1. Be geographically contiguous,
  2. Reflect the state’s diverse population and communities of interest,
  3. Not provide disproportionate advantage to any political party,
  4. Not favor or disfavor an incumbent elected official or a candidate,
  5. Reflect consideration of County, City, and Township boundaries, and
  6. Be reasonably compact.

 

Transparency is guaranteed because the makeup and rules governing the procedures of the ICRC are publicly available and reports proving compliance with these restrictions must be submitted for public review.

 

In the current process, the legislature is required only to draw equal population districts following the federal Voting Rights Act but no other standards are enforceable and no evidence or demonstration of compliance must be made public.

 

How is the Public Involved?

 

How is the Public Involved?

 

Currently, the legislature makes an effort to avoid public involvement and keep voters in the dark. Committee hearings are largely for show and no public review is required to review finished maps. In addition to unfairness to the voter, the near secrecy of the current process opens opportunities for political groups and corporations to fill the void.

 

Fairness, Independence, and Transparency are built into the adoption of the proposed districts by requiring the ICRC to hold at least ten public hearings before maps are drawn and five hearings afterward to explain the proposed maps. They must also publish material reports, reference material, and programming data used to produce and test a map. Important to the ICRC’s independence is that they are banned from having private conversations with lobbyists and other people who do not serve of the commission.

 

Who Approves the Maps?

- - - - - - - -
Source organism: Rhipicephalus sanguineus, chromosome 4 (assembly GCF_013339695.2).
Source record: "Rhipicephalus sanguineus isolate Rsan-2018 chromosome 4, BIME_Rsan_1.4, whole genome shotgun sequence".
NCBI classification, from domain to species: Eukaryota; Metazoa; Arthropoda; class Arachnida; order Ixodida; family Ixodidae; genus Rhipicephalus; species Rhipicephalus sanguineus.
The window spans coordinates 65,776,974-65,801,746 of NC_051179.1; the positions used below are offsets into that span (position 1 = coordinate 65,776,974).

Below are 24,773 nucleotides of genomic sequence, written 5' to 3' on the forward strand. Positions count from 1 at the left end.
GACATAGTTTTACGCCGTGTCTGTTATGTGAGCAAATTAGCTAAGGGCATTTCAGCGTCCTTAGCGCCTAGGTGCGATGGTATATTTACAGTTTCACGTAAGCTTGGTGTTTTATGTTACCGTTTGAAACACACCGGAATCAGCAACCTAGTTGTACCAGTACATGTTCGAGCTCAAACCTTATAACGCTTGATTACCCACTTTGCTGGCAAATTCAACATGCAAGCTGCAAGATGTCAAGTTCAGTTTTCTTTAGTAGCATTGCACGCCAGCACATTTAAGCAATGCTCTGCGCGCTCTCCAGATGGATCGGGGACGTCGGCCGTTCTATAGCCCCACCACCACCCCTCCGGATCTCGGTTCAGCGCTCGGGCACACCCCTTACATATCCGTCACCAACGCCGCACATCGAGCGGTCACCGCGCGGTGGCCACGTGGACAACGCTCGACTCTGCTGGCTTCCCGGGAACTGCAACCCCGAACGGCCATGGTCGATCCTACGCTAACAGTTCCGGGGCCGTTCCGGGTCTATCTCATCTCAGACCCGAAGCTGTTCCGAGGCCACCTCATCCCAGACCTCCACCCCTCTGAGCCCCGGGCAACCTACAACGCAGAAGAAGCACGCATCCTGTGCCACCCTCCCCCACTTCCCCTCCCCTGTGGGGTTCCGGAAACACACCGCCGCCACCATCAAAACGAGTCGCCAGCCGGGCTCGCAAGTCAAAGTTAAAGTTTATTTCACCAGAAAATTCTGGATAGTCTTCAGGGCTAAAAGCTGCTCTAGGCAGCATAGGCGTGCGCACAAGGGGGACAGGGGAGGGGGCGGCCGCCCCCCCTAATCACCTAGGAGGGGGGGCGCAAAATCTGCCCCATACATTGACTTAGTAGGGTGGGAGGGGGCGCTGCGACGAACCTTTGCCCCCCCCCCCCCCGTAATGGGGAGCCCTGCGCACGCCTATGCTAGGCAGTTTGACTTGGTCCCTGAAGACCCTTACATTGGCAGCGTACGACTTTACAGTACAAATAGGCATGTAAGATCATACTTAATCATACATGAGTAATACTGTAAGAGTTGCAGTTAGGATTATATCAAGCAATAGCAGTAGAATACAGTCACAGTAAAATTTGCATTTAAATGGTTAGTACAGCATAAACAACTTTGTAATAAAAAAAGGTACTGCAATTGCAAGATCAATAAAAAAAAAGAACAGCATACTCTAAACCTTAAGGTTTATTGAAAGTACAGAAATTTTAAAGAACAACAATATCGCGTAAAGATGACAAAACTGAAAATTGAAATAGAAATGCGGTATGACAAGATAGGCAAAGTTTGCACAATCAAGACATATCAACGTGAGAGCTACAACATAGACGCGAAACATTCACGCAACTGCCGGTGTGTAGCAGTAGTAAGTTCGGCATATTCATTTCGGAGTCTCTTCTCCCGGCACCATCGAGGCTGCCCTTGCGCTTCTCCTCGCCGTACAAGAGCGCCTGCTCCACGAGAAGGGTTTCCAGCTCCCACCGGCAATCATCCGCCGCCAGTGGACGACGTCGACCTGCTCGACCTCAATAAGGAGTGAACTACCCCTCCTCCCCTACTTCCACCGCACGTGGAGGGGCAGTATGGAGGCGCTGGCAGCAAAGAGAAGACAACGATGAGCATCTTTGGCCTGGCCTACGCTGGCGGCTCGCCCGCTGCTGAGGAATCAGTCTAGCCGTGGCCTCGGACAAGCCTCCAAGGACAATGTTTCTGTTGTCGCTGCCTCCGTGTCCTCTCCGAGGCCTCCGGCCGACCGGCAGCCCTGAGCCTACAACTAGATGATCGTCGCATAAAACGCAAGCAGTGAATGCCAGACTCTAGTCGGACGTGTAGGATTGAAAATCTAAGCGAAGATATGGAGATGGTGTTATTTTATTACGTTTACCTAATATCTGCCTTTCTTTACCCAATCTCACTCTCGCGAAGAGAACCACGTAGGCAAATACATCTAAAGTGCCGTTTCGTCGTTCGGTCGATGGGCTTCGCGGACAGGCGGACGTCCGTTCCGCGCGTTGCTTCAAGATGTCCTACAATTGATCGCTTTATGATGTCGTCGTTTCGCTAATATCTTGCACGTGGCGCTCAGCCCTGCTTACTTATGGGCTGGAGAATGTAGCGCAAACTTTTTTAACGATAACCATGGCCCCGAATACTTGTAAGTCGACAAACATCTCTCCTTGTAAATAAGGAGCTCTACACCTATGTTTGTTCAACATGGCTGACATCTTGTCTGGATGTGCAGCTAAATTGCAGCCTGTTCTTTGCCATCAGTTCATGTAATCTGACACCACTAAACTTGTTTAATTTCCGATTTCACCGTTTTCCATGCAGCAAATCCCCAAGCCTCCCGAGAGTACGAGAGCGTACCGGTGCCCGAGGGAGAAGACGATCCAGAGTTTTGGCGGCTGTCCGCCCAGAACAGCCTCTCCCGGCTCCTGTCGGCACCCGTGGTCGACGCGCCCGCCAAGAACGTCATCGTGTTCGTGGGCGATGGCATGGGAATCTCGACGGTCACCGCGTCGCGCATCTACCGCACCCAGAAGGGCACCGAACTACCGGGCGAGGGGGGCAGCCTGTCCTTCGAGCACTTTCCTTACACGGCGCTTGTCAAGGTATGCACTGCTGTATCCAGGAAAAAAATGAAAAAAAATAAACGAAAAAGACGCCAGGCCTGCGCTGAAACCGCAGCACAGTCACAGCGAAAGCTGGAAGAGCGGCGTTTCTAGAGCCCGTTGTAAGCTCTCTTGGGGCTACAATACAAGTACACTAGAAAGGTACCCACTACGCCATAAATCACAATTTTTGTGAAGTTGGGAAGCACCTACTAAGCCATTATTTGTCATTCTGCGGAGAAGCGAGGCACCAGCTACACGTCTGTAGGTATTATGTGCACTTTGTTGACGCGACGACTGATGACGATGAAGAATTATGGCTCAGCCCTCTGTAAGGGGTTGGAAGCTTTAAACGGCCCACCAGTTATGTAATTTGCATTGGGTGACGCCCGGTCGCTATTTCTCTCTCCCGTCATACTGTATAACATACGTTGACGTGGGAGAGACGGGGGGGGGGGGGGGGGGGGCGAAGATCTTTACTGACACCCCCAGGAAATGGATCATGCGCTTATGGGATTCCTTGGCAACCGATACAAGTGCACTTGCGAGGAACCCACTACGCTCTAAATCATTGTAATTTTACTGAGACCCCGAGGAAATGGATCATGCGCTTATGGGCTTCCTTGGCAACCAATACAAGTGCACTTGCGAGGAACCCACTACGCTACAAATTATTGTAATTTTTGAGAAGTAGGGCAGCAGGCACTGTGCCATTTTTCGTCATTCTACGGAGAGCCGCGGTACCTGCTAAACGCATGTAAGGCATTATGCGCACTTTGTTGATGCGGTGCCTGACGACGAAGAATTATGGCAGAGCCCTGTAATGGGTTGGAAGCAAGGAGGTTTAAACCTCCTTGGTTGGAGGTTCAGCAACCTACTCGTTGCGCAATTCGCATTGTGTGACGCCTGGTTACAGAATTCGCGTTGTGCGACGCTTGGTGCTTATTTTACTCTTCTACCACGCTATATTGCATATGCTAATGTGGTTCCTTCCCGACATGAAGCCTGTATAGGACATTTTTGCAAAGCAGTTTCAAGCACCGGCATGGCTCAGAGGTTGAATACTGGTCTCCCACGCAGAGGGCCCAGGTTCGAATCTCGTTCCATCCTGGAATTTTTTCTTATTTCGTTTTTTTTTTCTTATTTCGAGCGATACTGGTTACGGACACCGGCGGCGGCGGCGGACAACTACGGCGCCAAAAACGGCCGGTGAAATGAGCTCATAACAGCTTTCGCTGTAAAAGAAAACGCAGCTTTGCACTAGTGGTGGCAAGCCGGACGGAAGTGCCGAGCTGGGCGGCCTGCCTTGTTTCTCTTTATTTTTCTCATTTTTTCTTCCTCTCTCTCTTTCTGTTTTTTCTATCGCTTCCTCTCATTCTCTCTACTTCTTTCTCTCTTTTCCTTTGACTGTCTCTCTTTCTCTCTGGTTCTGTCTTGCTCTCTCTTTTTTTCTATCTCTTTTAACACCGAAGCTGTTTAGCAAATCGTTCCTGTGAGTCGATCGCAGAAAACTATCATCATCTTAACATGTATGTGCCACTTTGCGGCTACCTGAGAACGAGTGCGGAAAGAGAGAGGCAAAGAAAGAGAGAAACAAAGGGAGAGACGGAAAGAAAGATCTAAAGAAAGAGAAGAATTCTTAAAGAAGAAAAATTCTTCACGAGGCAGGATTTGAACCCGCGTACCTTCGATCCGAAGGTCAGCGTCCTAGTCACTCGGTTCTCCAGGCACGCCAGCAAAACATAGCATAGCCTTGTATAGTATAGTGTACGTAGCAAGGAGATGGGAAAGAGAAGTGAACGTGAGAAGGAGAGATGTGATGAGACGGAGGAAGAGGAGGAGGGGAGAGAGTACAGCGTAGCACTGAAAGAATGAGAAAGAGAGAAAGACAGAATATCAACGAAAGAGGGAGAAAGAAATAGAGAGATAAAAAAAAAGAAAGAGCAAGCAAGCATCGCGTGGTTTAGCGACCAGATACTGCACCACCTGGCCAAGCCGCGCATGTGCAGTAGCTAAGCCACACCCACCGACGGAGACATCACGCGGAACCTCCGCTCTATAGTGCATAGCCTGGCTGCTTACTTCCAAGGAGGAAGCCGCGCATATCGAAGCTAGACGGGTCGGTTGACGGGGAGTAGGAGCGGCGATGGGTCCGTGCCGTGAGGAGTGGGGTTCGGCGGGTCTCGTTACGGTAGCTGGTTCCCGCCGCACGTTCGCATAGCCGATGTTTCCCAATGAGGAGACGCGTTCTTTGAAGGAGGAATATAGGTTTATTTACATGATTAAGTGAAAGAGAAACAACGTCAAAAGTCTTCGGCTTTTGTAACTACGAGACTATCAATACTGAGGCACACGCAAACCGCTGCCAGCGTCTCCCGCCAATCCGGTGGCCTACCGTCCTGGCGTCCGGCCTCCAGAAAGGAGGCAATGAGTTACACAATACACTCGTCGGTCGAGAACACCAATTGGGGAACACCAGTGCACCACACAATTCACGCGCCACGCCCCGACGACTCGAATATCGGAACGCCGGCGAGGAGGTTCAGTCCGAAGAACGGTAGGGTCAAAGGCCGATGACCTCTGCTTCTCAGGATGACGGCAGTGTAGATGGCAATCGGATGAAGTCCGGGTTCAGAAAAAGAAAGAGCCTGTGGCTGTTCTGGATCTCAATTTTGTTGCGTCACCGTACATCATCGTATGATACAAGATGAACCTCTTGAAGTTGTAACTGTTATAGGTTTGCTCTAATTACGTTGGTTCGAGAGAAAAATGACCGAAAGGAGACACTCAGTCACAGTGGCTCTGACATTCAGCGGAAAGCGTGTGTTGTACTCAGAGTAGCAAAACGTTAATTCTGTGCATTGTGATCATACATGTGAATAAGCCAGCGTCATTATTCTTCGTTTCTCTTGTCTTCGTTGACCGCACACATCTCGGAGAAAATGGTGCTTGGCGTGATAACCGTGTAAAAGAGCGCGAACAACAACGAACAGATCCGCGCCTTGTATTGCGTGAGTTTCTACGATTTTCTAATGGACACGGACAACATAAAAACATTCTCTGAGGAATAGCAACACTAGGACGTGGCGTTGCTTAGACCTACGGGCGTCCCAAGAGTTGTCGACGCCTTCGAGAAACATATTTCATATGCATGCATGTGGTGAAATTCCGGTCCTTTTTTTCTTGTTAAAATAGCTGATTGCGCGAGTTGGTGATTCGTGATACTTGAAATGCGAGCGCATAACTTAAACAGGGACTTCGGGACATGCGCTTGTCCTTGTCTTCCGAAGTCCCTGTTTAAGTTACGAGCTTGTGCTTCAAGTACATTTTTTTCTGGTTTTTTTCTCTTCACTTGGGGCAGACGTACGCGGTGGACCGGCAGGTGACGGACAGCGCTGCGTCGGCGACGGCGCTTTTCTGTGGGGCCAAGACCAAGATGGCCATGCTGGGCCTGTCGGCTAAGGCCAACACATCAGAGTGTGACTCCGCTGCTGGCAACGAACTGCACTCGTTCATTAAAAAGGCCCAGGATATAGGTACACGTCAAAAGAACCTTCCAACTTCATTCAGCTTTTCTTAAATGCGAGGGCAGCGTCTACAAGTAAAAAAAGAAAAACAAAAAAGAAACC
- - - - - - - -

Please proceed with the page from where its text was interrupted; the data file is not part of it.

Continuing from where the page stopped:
How are the Maps Approved?


The new law will require the majority of the ICRC to approve the maps with at least two Democrats, two Republicans, and two who are not aligned to either party voting in favor. This supermajority method will help to ensure the integrity of the commission.

 

Michiganders deserve a redistricting process that is FIT for our state. An Independent Citizens Redistricting Commission will give us a FIT process that is more fair, independent, and transparent and will put the power back in the hands of the people.

 

Are you ready for a FIT Michigan? Here’s how you can help:

 

Save the Date // save the date and vote YES for an Independent Citizens Redistricting Commission in the November 6, 2018 election!

 

Donate // the politicians and special interests who benefit from the current system will spend millions defending and protecting their unfair advantage. We have to fight back, and that will include advertising and putting together hundreds of local events across Michigan to educate voters on their rights. Donate to Voters Not Politicians here.

 

Volunteer // we are recruiting volunteers to help us spread the word in 2018 to help us end gerrymandering in Michigan! If you are interested in being a part of this vital part of the process, please click here.

 

Stay educated // learn more about gerrymandering and how you can defeat it! Stay up to date on campaign updates and news by signing up for our newsletter here.

 

Connect // follow us on Facebook and Twitter for updates!


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  • Thanks VNP! Great graphics, explanations without jargon, written for Everyone!